Monday, June 22, 2015

Ebb and Flow

This season. Rain and more rain these days, after several years of drought. Countless hot days ending in a deluge. There have been eerily-colored sunsets, and rainbows, and mammatus clouds creeping across the sky as the light fades. Even tonight I spent dinnertime with one eye on the sky, watched everything grow dark too early. When we came up from the basement later the house was dark and the sky was yellow. By now all is cool and quiet and our power is back on, but I have to wonder about tomorrow night. It is starting to seem normal that the dark would hide storms.

Saturday night the road that passes by our house—a main road through town—looked like a stream, the sheets of rain that hit the pavement mimicking a current. An hour later the rain had not stopped and the road-stream was still there, except the current had shifted and was flowing uphill instead of down.

A summer like thiswith the preponderance of rain, everything soaked, off-balanceseems to be a time to know oneself well and also to feel like a stranger inside one’s own body. There is an acceptance and a tension to it all. Often enough there are storms hiding in the dark, but then sometimes there is quiet. The air is heavy (will my lungs ever, ever feel normal again?) but everything is green life everywhere. There seems to be a promise in all of this that things do notcan notstay the same.

The days have streamed past along with the rain, and we are getting closer and closer to the day we take Oldest to music camp. (Six weeks long, and a big deal. I am unprepared for how much I will miss him, for how proud I feel, for how much I imagine he will learn and experience.)

The days have streamed past and writing has felt slow, stagnant. In reality I think it has just been different. There has been a lot of editing, and re-writing, and submitting of work (a promise to myself this year that I would put myself out there, beyond this blog.) The goal has been to constantly be waiting to hear back about something, so that there's always a sliver of hope, so that I will develop a certain numbness to the rejections. So far, so good on those two counts. Maybe there is improvement in my writing, as well. I have to remind myself that I believe in at least the possibility of improvement, and that I believe in what I am trying to say.

There has been a change, too, in what and how I am being pulled to write. Ideas I want to follow. It is hard to know what to do with that, other than pay attention and try to work with it. My discomfort with social media recently—there’s probably a connection. I am tired of the kind of self-consciousness it brings, tired of feeling like I must be either consumer or consumed. I don’t want to hide, exactly, but I want to work, or maybe hide in order to work. I don’t want isolation, but privacy. To feel a little freer, to let roads turn into streams, and to allow streams to change direction, flow uphill if they like.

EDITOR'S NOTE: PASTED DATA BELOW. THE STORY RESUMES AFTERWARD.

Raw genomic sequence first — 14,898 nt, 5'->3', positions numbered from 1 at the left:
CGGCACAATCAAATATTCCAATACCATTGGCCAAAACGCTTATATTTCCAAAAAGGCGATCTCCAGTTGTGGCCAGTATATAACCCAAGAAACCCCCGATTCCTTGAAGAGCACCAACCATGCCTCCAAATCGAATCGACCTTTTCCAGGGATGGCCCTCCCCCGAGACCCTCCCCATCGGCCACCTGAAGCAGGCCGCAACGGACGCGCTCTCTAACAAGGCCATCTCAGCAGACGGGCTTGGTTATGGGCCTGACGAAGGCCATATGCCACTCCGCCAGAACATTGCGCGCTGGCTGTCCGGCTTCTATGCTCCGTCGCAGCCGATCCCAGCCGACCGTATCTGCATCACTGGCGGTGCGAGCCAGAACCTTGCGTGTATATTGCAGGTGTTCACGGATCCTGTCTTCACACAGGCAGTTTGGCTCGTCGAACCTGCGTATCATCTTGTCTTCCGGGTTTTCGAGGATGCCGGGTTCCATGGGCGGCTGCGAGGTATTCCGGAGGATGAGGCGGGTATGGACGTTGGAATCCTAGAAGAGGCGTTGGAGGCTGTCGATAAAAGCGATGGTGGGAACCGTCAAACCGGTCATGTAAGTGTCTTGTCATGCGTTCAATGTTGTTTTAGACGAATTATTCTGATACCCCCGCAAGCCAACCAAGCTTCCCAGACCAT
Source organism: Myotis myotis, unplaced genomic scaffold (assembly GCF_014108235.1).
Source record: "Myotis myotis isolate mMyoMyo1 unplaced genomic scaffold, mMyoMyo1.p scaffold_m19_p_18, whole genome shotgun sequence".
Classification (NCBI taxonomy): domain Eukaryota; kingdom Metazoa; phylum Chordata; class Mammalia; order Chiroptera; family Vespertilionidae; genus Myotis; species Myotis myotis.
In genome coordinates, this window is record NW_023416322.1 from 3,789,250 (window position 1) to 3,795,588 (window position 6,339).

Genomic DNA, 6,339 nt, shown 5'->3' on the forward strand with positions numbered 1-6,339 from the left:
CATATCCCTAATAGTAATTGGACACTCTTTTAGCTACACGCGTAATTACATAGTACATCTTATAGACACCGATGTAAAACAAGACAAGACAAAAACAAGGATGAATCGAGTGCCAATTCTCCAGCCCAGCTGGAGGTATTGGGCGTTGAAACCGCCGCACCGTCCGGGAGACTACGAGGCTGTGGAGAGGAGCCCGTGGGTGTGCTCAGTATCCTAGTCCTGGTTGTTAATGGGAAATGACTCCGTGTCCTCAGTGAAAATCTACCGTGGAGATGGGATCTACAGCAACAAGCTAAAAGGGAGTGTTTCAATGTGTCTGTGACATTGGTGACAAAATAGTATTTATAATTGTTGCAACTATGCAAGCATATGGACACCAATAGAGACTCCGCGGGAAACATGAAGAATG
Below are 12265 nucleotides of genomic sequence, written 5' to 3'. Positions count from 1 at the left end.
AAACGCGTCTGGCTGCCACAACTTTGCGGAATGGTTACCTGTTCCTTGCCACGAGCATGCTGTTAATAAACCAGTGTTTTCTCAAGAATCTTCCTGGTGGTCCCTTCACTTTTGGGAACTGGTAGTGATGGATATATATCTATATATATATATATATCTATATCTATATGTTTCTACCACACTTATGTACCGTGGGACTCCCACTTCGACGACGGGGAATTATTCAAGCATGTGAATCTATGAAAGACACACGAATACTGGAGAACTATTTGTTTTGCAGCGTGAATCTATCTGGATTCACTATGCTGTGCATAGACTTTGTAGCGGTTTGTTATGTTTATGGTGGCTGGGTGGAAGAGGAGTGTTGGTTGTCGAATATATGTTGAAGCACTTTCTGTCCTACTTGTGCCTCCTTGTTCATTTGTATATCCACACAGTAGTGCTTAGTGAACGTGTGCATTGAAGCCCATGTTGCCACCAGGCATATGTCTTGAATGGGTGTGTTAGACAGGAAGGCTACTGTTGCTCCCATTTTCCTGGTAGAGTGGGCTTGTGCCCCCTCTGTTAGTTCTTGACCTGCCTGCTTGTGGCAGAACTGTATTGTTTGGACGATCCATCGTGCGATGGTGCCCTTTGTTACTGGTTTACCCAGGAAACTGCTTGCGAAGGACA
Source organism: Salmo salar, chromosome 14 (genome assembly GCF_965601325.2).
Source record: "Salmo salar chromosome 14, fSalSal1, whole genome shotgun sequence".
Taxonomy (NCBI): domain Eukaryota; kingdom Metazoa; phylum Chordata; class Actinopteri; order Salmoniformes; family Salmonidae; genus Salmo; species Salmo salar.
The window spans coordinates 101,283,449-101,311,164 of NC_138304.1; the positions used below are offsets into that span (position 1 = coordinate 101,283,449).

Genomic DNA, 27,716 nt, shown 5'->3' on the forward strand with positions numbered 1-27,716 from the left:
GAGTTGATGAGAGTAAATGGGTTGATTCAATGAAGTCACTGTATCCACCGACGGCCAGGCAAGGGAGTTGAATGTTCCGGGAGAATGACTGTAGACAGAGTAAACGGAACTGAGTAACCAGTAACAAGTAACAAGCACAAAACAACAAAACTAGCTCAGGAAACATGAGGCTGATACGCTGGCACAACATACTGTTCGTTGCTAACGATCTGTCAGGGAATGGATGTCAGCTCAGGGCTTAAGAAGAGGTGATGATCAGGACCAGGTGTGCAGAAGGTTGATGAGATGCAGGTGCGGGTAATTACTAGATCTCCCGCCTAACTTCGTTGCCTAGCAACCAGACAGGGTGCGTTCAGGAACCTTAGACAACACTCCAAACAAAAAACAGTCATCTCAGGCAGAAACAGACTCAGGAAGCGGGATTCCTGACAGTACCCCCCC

This, maybe, is summer in general—ease and unease, work and play, rain and drought bouncing off each other, always changing. Beautiful in its way, but never quite what you expected.

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Monday, June 8, 2015

Wandering, Not Aimlessly

This weekend we spent a fair amount of time wandering as a family. It reconfirmed my—what should I call it, my mission? —as a treasure hunter. There is joy in this work. Every time I start to think it is a rosy-eyed, easy thing I am reminded how much wandering is necessary, and dirty hands, and muddy feet. Always an act of faith, and a blessed thing as well. Because every time I think the supply of magic might have been used up I am proved wrong.

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Tuesday, June 2, 2015

Hello again—

Front door opens—
sweet scent of cut grass.
First time I noticed.

It is summer, officially, even if the calendar doesn’t agree, even if the weather itself doesn’t agree. The steely clouds and cold temperatures make me feel like I am at a camp in the north woods of my home state, and the air holds the same yearning for warmth. But that in itself is a sign to me of summer.

And it is truly summer.

Kids are out of school. I forced them to stop on the front porch for a picture on the last day, even though we were running a little late. They still stun me with their beauty, with the fact that we belong to each other, with the fact that they are growing and growing. I am convinced the picture itself was beautiful, but it did not turn out—I’ve maxed out the storage on my device of choice and when I went back to look at what I’d captured after getting everyone to school there was nothing there but black. I haunted Facebook that day, full of regret, but in the end there were my kids, older and wiser, even without the smiling visual proof of having made it through the year. 

That surprise lingers through the first days of summer vacation—that we made it. That the kids are older. I have tried noticing it day by daythat they are growing, that we are getting through each day in one piecebut it only ever comes as a surprise. This happens with my students, too. You go along steadily, both expecting and not-expecting change, and there—suddenly—it sneaks up on you: these children are taller. Their hair is longer.  They are figuring some things out. There are things about them I know better, now, and other things I don’t. I sense changes in myself, as well (when I remember, I am taller too, maybe.) Like that scent of fresh-cut grass you always but never noticed. I love these surprises and will keep looking for them, all summer long. And they will keep being surprises, no matter how hard I look.

Happy summer to you. I wish you many surprises, as well.

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